On ACORN (It’s Hard Out Here For An Organizer)

With all apologies to Three-6 Mafia, it’s hard out here for an organizer. We were amazed when Obama’s historic Presidential campaign put a former community organizer into the White House. But, coupled with the Republican’s meltdown, it also put community organizing in the gun sights of the right wing echo chamber. It started with Palin and Guiliani at the GOP convention and has been picked up by the Malkins, Limbaughs, Becks and other folks looking to score cheap shots on progressives.

ACORN, the Association of Community Organizations for Reform Now is the largest of the organizing networks that exist across the country. It has always been aggressive, interested in expansion and has a poor reputation for collaboration with other groups (one reason there have been few statements of support from other organizing groups.)

It’s most recent problems stem from the actions of an ACORN group in Baltimore that were videotaped counseling a couple of right-wing pranksters posing as a pimp and his ho (yes, it was that over the top and stereotypical) on how to get funding for their “small business.”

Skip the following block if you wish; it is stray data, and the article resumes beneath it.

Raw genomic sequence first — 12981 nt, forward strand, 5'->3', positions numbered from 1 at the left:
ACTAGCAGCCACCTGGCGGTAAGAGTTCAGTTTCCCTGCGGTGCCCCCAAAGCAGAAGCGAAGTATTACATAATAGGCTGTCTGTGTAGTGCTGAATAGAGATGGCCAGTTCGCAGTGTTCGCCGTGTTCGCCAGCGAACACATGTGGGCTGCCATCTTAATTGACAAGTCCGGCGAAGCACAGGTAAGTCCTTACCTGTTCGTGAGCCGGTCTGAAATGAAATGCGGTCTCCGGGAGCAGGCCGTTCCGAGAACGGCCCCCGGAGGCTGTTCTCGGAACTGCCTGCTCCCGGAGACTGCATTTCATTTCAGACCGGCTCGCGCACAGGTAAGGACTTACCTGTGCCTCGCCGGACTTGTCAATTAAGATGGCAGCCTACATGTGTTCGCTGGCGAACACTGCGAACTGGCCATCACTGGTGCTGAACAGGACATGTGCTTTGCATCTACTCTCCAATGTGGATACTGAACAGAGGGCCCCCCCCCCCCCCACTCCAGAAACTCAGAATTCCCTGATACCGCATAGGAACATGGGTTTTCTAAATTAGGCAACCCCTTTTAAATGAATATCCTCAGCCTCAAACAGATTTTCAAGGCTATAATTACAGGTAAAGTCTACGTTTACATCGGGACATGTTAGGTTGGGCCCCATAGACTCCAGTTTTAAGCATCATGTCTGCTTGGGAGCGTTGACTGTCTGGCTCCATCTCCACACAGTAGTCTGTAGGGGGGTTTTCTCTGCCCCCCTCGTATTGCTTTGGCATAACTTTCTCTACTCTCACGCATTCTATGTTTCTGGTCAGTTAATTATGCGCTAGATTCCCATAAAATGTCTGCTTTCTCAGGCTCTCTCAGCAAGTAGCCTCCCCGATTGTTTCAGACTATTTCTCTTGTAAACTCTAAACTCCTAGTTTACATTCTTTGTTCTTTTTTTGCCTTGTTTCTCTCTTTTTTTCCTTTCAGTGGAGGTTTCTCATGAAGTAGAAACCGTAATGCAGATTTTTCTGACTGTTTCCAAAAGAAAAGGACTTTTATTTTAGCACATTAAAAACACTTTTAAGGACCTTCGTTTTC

The result are votes in the House and Senate deny ACORN any federal funding. Maffei and Schumer both voted against ACORN. Gillibrand was eloquent in her defense of the need for ACORN’s work on behalf of struggling, low income families- – one of only 7 Senators and 75 Representatives to do so.

The organizing network that my neighborhood group belongs to, National People’s Action, has a little ditty we sing at protests during our Washington DC conferences with the line “Who’s on your hit list NPA?” We’ve got to realize that this line now cuts both ways. The right wing may be out of power, but they’re not powerless. They have figured out that community organizing groups are great targets in their battle against progressive reforms. We’re not invisible and we’re not flying under anyone’s radar anymore.

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